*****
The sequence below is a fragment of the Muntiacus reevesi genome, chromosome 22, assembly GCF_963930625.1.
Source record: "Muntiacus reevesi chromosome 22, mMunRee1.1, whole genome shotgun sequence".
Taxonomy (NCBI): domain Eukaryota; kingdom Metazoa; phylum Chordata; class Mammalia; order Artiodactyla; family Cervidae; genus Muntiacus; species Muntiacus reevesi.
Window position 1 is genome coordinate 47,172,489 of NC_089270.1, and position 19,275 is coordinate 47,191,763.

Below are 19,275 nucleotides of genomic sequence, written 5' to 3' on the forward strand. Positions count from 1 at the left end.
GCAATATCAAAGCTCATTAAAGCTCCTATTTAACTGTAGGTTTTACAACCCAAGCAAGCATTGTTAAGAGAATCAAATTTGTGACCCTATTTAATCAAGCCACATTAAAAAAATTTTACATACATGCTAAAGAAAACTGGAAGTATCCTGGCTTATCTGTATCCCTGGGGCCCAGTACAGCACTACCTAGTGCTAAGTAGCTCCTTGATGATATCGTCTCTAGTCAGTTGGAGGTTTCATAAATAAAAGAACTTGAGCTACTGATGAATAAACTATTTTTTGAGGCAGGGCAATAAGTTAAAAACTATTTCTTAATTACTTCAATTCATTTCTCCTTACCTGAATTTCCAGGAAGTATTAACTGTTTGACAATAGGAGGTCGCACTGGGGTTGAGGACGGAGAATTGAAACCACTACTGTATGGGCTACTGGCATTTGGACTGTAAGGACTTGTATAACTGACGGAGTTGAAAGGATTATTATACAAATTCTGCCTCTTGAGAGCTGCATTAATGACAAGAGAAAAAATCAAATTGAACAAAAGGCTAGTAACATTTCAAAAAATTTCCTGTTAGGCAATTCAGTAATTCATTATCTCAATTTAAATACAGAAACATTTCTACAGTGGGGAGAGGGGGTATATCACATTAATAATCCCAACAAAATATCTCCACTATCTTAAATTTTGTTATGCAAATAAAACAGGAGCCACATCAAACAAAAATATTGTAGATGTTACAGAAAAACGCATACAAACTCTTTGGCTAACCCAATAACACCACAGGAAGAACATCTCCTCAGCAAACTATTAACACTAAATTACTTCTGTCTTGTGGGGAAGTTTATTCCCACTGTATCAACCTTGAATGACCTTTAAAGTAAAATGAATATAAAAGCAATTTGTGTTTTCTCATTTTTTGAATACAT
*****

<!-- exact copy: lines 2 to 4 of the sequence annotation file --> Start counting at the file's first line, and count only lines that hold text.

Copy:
Source record: "Muntiacus reevesi chromosome 22, mMunRee1.1, whole genome shotgun sequence".
Taxonomy (NCBI): domain Eukaryota; kingdom Metazoa; phylum Chordata; class Mammalia; order Artiodactyla; family Cervidae; genus Muntiacus; species Muntiacus reevesi.
Window position 1 is genome coordinate 47,172,489 of NC_089270.1, and position 19,275 is coordinate 47,191,763.